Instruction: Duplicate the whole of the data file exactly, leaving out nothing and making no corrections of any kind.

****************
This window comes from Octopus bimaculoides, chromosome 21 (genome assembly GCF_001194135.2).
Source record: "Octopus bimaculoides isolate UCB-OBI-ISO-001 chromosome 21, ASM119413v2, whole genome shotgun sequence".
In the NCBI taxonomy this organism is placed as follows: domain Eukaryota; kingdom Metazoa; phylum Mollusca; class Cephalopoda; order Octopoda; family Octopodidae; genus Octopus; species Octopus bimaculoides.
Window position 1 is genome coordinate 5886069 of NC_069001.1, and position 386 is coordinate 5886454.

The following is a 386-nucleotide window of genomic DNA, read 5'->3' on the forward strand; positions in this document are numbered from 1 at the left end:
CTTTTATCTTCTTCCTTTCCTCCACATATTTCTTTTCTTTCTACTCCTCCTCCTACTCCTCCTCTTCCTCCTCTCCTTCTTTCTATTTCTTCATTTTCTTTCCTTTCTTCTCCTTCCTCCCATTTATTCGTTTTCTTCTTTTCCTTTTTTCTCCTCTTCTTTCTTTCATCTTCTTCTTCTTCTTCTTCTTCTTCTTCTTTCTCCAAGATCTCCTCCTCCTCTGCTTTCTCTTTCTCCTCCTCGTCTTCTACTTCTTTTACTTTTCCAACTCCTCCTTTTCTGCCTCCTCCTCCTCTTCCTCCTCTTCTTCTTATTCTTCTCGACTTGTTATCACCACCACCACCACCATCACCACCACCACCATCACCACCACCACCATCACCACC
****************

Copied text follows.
This window comes from Octopus bimaculoides, chromosome 21 (genome assembly GCF_001194135.2).
Source record: "Octopus bimaculoides isolate UCB-OBI-ISO-001 chromosome 21, ASM119413v2, whole genome shotgun sequence".
In the NCBI taxonomy this organism is placed as follows: domain Eukaryota; kingdom Metazoa; phylum Mollusca; class Cephalopoda; order Octopoda; family Octopodidae; genus Octopus; species Octopus bimaculoides.
Window position 1 is genome coordinate 5886069 of NC_069001.1, and position 386 is coordinate 5886454.

The following is a 386-nucleotide window of genomic DNA, read 5'->3' on the forward strand; positions in this document are numbered from 1 at the left end:
CTTTTATCTTCTTCCTTTCCTCCACATATTTCTTTTCTTTCTACTCCTCCTCCTACTCCTCCTCTTCCTCCTCTCCTTCTTTCTATTTCTTCATTTTCTTTCCTTTCTTCTCCTTCCTCCCATTTATTCGTTTTCTTCTTTTCCTTTTTTCTCCTCTTCTTTCTTTCATCTTCTTCTTCTTCTTCTTCTTCTTCTTCTTTCTCCAAGATCTCCTCCTCCTCTGCTTTCTCTTTCTCCTCCTCGTCTTCTACTTCTTTTACTTTTCCAACTCCTCCTTTTCTGCCTCCTCCTCCTCTTCCTCCTCTTCTTCTTATTCTTCTCGACTTGTTATCACCACCACCACCACCATCACCACCACCACCATCACCACCACCACCATCACCACC